During the study period, 3 patients had an infection due to VRE. One of them was transferred to our MICU from another center with severe sepsis, and a similar strain of E faecium was isolated from blood and a rectal swab on admission. Another patient was admitted to the MICU with a urinary tract infection caused by E faecium. In the third patient, an asymptomatic catheter-related urinary tract infection due to vancomycin-resistant E faecium developed shortly after acquisition of rectal colonization with a similar strain.
From March 23 to March 26, 1999, an environmental survey was conducted in our MICU. After the discharge of patients and a routine terminal room cleaning, 6 to 12 samples were taken from each room (Table 1). The routine cleaning procedure included the use of a phenolic disinfectant on all surfaces in the room and took about 20 to 30 minutes to be completed. Two of the 10 rooms proved to have contaminated items (a light switch, a toilet flusher, a telephone handle, and a bathroom faucet in one room, and 2 IV pumps in the other).
Seventeen of the 31 strains isolated from patients who acquired VRE during MICU admission and 7 of the 32 strains isolated from patients colonized on admission plus all the environmental isolates were available for PFGE typing. Six different PFGE types were found. The isolates from 11 patients who acquired VRE during their MICU stay and 5 from patients colonized on admission were identical or differed from each other in no more than 1 band (type 1). Three patients acquired another PFGE type (type 2), and 3 additional patients acquired unique strains during their stay in the unit. A strain of a totally different type was isolated from another patient on admission. Eleven patients acquired a VRE strain that was the same as other strains present in the unit. The environmental isolates pertained to type 1 or 2. Type 1 was isolated from a light switch and a toilet flusher in 1 room where a patient colonized by the same strain had been staying for a month. In this room, a type 2 strain was also found at the same time on a bath faucet and a telephone handle. Three days later, a type 2 strain was isolated from 2 IV pumps in another room where a patient with an identical PFGE type had been staying until 4 days earlier.
In an attempt to eliminate the environmental VRE from the MICU, the decision was made to clean the rooms by following a more thorough cleaning protocol that took approximately 4 hours to complete. After this procedure, no environmental samples (10 per room) were positive for VRE.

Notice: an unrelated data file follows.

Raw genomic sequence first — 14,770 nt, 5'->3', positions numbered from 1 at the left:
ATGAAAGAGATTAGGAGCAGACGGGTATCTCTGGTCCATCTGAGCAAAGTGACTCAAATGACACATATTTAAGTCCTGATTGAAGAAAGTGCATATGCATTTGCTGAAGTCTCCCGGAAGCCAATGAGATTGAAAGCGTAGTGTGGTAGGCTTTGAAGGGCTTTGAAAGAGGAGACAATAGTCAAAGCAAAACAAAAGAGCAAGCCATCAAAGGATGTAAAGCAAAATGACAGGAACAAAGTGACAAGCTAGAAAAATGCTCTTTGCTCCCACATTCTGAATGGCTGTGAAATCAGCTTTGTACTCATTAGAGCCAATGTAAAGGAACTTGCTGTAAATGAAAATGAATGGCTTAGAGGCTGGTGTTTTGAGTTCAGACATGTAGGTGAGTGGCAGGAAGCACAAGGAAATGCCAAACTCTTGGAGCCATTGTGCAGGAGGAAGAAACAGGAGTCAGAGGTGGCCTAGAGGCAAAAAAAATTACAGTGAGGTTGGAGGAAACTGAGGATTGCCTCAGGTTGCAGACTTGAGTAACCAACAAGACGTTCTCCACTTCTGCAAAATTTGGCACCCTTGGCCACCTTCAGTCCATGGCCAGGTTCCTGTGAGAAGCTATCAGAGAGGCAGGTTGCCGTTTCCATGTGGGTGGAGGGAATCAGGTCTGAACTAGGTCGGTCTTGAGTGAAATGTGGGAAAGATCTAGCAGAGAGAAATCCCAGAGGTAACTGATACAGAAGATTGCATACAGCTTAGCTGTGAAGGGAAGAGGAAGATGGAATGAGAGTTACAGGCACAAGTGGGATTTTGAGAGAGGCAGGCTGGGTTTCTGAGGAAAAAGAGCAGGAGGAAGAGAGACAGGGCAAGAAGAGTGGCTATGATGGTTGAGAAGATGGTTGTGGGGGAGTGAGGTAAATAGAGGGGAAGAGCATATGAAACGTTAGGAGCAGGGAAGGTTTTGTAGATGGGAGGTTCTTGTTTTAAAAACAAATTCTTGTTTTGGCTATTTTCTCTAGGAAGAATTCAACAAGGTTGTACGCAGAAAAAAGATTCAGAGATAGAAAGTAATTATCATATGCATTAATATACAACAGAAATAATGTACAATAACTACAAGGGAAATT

Univariate analysis of putative risk factors present on admission and during the MICU stay is shown in Table 2 and Table 3, respectively. On admission, cases and controls did not differ in terms of age, sex, number of admissions to the hospital or to the MICU in the past year, number or type of underlying diseases, APACHE II score, the McCabe prognosis score, or the presence of shock or neutropenia. However, patients who acquired VRE were significantly more likely to stay longer than 1 week in the hospital before admission to the MICU (P = .009); to have acute respiratory failure, sepsis, or multiple organ failure on admission (P = .048); and to receive vancomycin (P = .02), cephalosporins (P = .03), quinolones (P = .006), and other antibiotics (P = .006) within the month before MICU admission. As a whole, 24 cases (80%) had received some antibiotic compared with only 23 controls (38%) (P = .001). A tendency to be hospitalized due to an infectious disease was also noted (P = .09).
During MICU stay, more cases than controls were placed in the high-risk room (P = .06), had a central venous line (P = .05), and received vancomycin (P = .02), metronidazole (P = .03), other antibiotics (P = .003), and more than 1 antibiotic (P = .002). However, when exposure to antibiotics was measured as duration of therapy, only vancomycin (P = .045) and other antibiotics (P = .06) were administered for a longer period to cases than controls. In addition, patients who acquired VRE were more likely to receive vancomycin (P = .003), cephalosporins (P = .06), metronidazole (P = .009), other antibiotics (P = .002), and more than 1 antibiotic (P = .002) before or after MICU admission. No other exposures during the MICU stay were associated with VRE acquisition.
Multivariable conditional logistic regression analysis identified the following 4 variables as being the best independent risk factors associated with VRE acquisition: the administration of vancomycin before or after MICU admission (P = .03), having received quinolones before admission to the MICU (P = .03), a stay of longer than 1 week in the hospital before transfer to the MICU (P = .04), and location in a high-risk room (P = .02) (Table 4).